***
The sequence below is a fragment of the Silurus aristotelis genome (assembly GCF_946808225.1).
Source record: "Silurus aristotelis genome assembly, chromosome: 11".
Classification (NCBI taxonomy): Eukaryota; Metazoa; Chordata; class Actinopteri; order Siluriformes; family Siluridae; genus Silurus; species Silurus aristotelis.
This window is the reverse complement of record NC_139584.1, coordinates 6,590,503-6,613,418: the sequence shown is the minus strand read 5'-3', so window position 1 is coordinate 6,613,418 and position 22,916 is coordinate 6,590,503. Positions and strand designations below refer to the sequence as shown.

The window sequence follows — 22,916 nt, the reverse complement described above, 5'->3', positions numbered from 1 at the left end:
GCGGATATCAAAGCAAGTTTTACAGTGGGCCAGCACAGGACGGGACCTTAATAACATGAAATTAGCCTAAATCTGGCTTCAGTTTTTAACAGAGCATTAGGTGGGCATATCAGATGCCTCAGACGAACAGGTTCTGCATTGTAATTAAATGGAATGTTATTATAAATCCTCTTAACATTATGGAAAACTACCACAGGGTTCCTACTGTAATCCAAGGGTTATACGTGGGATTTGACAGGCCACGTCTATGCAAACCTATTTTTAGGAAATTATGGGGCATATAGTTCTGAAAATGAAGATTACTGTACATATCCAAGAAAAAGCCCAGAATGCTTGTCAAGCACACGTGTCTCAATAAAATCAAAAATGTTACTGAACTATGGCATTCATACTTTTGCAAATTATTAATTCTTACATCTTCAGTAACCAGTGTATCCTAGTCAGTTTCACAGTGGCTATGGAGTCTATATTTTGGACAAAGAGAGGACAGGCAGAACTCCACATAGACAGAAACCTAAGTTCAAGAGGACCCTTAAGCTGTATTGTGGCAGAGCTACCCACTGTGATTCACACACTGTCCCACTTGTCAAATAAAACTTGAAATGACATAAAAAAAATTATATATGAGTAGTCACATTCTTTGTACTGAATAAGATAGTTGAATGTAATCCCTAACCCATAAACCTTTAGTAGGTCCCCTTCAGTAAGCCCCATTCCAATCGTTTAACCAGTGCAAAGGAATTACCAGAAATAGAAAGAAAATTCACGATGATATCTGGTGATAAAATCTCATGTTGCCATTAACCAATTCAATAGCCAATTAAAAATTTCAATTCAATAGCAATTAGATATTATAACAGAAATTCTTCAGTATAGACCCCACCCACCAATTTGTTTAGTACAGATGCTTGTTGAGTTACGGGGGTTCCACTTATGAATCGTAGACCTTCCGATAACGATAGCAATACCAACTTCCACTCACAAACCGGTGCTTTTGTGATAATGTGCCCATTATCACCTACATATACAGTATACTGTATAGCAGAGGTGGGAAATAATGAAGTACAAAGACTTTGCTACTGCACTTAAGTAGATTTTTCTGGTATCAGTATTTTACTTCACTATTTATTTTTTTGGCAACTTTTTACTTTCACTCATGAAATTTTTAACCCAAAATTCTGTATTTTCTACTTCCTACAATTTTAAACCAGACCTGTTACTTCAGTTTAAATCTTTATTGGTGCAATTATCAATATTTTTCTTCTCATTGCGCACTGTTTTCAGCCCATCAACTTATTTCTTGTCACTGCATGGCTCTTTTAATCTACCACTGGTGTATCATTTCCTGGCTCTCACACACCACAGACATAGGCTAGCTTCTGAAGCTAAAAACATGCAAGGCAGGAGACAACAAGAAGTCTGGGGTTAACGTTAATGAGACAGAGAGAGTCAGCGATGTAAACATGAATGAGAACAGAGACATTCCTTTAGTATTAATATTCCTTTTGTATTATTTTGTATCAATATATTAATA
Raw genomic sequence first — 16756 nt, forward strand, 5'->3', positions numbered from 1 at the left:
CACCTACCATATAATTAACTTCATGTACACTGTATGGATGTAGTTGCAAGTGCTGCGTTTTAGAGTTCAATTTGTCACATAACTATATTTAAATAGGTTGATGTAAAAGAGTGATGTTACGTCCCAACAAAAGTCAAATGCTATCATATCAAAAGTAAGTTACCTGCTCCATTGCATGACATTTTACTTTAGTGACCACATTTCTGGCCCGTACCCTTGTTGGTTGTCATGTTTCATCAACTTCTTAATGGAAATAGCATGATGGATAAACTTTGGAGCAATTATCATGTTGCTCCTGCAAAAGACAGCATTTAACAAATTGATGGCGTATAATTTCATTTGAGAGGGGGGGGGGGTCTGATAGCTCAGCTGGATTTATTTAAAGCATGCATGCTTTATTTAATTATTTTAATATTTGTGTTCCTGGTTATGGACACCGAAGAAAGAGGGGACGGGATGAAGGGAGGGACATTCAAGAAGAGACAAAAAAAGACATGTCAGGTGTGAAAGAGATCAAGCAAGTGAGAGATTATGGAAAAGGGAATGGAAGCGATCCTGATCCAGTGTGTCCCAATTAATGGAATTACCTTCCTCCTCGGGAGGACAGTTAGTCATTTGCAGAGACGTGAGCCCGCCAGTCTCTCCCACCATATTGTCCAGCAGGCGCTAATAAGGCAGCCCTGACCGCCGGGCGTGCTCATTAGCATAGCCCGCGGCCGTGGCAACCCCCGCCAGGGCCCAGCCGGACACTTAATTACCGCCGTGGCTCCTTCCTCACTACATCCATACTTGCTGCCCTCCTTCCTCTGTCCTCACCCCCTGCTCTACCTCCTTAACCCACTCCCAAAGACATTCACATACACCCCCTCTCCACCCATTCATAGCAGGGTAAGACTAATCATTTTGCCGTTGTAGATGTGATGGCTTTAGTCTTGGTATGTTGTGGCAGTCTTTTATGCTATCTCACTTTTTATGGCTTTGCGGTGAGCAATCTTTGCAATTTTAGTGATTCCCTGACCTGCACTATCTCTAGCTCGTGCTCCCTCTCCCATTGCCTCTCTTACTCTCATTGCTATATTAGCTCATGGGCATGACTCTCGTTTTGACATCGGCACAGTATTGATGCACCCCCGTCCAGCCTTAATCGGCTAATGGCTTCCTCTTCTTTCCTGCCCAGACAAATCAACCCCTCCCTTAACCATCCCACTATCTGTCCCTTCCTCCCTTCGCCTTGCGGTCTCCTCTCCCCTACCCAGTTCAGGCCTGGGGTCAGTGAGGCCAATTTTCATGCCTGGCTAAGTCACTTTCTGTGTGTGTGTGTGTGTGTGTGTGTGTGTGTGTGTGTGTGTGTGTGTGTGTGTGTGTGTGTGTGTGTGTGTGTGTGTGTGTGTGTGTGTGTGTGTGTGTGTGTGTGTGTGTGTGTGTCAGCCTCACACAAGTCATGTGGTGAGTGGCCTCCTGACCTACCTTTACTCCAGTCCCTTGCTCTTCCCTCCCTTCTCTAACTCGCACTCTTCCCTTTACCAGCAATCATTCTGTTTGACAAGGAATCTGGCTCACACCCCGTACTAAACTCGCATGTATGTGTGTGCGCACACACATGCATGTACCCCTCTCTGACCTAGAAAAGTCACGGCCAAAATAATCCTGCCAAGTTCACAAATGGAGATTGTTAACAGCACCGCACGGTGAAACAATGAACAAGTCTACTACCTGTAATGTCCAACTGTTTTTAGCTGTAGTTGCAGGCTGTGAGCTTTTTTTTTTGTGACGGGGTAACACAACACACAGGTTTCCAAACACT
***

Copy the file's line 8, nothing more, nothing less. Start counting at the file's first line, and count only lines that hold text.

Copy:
CACCTACCATATAATTAACTTCATGTACACTGTATGGATGTAGTTGCAAGTGCTGCGTTTTAGAGTTCAATTTGTCACATAACTATATTTAAATAGGTTGATGTAAAAGAGTGATGTTACGTCCCAACAAAAGTCAAATGCTATCATATCAAAAGTAAGTTACCTGCTCCATTGCATGACATTTTACTTTAGTGACCACATTTCTGGCCCGTACCCTTGTTGGTTGTCATGTTTCATCAACTTCTTAATGGAAATAGCATGATGGATAAACTTTGGAGCAATTATCATGTTGCTCCTGCAAAAGACAGCATTTAACAAATTGATGGCGTATAATTTCATTTGAGAGGGGGGGGGGGTCTGATAGCTCAGCTGGATTTATTTAAAGCATGCATGCTTTATTTAATTATTTTAATATTTGTGTTCCTGGTTATGGACACCGAAGAAAGAGGGGACGGGATGAAGGGAGGGACATTCAAGAAGAGACAAAAAAAGACATGTCAGGTGTGAAAGAGATCAAGCAAGTGAGAGATTATGGAAAAGGGAATGGAAGCGATCCTGATCCAGTGTGTCCCAATTAATGGAATTACCTTCCTCCTCGGGAGGACAGTTAGTCATTTGCAGAGACGTGAGCCCGCCAGTCTCTCCCACCATATTGTCCAGCAGGCGCTAATAAGGCAGCCCTGACCGCCGGGCGTGCTCATTAGCATAGCCCGCGGCCGTGGCAACCCCCGCCAGGGCCCAGCCGGACACTTAATTACCGCCGTGGCTCCTTCCTCACTACATCCATACTTGCTGCCCTCCTTCCTCTGTCCTCACCCCCTGCTCTACCTCCTTAACCCACTCCCAAAGACATTCACATACACCCCCTCTCCACCCATTCATAGCAGGGTAAGACTAATCATTTTGCCGTTGTAGATGTGATGGCTTTAGTCTTGGTATGTTGTGGCAGTCTTTTATGCTATCTCACTTTTTATGGCTTTGCGGTGAGCAATCTTTGCAATTTTAGTGATTCCCTGACCTGCACTATCTCTAGCTCGTGCTCCCTCTCCCATTGCCTCTCTTACTCTCATTGCTATATTAGCTCATGGGCATGACTCTCGTTTTGACATCGGCACAGTATTGATGCACCCCCGTCCAGCCTTAATCGGCTAATGGCTTCCTCTTCTTTCCTGCCCAGACAAATCAACCCCTCCCTTAACCATCCCACTATCTGTCCCTTCCTCCCTTCGCCTTGCGGTCTCCTCTCCCCTACCCAGTTCAGGCCTGGGGTCAGTGAGGCCAATTTTCATGCCTGGCTAAGTCACTTTCTGTGTGTGTGTGTGTGTGTGTGTGTGTGTGTGTGTGTGTGTGTGTGTGTGTGTGTGTGTGTGTGTGTGTGTGTGTGTGTGTGTGTGTGTGTGTGTGTGTGTGTGTGTGTGTGTGTGTCAGCCTCACACAAGTCATGTGGTGAGTGGCCTCCTGACCTACCTTTACTCCAGTCCCTTGCTCTTCCCTCCCTTCTCTAACTCGCACTCTTCCCTTTACCAGCAATCATTCTGTTTGACAAGGAATCTGGCTCACACCCCGTACTAAACTCGCATGTATGTGTGTGCGCACACACATGCATGTACCCCTCTCTGACCTAGAAAAGTCACGGCCAAAATAATCCTGCCAAGTTCACAAATGGAGATTGTTAACAGCACCGCACGGTGAAACAATGAACAAGTCTACTACCTGTAATGTCCAACTGTTTTTAGCTGTAGTTGCAGGCTGTGAGCTTTTTTTTTTGTGACGGGGTAACACAACACACAGGTTTCCAAACACT